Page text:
I’d post the link, but I lost it; I do have a pdf file of the paper, so I can email it to anyone who wants a copy. (It’s a difficult read! It’s certainly not a “Door A” solution)

    Journal of the Geological Society, London, Vol. 154, 1997, pp. 377-402…

    The emergence of life from iron monosulphide bubbles at a submarine hydrothermal redox and pH front
    M. J. RUSSELL & A. J. HALL Department of Geology and Applied Geology, University of Glasgow, Glasgow G12 8QQ, UK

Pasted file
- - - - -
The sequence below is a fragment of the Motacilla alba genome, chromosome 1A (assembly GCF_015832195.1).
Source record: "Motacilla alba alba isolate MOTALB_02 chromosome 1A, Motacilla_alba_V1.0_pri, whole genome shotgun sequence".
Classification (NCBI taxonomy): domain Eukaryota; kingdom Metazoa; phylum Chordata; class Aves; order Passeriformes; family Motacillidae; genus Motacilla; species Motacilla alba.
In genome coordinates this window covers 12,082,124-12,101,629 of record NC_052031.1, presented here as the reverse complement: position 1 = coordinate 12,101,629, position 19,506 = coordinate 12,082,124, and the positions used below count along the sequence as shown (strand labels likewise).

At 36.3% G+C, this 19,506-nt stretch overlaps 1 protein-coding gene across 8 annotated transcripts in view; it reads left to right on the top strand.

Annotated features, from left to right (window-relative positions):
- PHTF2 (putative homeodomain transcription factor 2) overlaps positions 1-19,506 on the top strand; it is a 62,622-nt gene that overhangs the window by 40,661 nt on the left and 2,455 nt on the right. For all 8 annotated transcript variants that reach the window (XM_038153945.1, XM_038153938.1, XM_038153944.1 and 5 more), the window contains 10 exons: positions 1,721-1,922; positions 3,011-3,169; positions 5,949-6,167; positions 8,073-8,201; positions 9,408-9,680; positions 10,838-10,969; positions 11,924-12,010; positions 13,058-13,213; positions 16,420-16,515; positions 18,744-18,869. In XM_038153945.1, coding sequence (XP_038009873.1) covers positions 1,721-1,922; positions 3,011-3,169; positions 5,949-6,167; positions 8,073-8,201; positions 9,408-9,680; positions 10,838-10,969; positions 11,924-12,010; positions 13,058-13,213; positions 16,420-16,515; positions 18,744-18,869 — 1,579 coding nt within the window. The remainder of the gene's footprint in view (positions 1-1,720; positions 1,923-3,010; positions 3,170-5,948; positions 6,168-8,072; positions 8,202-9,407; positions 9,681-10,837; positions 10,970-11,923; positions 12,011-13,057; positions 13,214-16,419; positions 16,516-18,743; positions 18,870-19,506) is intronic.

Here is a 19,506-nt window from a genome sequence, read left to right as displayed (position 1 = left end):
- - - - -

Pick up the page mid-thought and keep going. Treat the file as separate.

Abstract: Here we argue that life emerged on Earth from a redox and pH front at c. 4.2 Ga. This front occurred where hot (c. 150C), extremely reduced, alkaline, bisulphide-bearing, submarine seepage waters interfaced with the acid, warm (c. 90C), iron-bearing Hadean ocean. The low pH of the ocean was imparted by the ten bars of CO2 considered to dominate the Hadean atmosphere/hydrosphere. Disequilibrium between the two solutions was maintained by the spontaneous precipitation of a colloidal FeS membrane. Iron monosulphide bubbles comprising this membrane were inflated by the hydrothermal solution upon sulphide mounds at the seepage sites. Our hypothesis is that the FeS membrane, laced with nickel, acted as a semipermeable catalytic boundary between the two fluids, encouraging synthesis of organic anions by hydrogenation and carboxylation of hydrothermal organic primers. The ocean provided carbonate, phosphate, iron, nickel and protons; the hydrothermal solution was the source of ammonia, acetate, HS”, H2 and tungsten, as well as minor concentrations of organic sulphides and perhaps cyanide and acetaldehyde. The mean redox potential (ÄEh) across the membrane, with the energy to drive synthesis, would have approximated to 300 millivolts. The generation of organic anions would have led to an increase in osmotic pressure within the FeS bubbles. Thus osmotic pressure could take over from hydraulic pressure as the driving force for distension, budding and reproduction of the bubbles. Condensation of the organic molecules to polymers, particularly organic sulphides, was driven by pyrophosphate hydrolysis. Regeneration of pyrophosphate from the monophosphate in the membrane was facilitated by protons contributed from the Hadean ocean. This was the first use by a metabolizing system of protonmotive force (driven by natural ÄpH) which also would have amounted to c. 300 millivolts. Protonmotive force is the universal energy transduction mechanism of life. Taken together with the redox potential across the membrane, the total electrochemical and chemical energy available for protometabolism amounted to a continuous supply at more than half a volt. The role of the iron sulphide membrane in keeping the two solutions separated was appropriated by the newly synthesized organic sulphide polymers. This organic take-over of the membrane material led to the miniaturization of the metabolizing system. Information systems to govern replication could have developed penecontemporaneously in this same milieu. But iron, sulphur and phosphate, inorganic components of earliest life, continued to be involved in metabolism.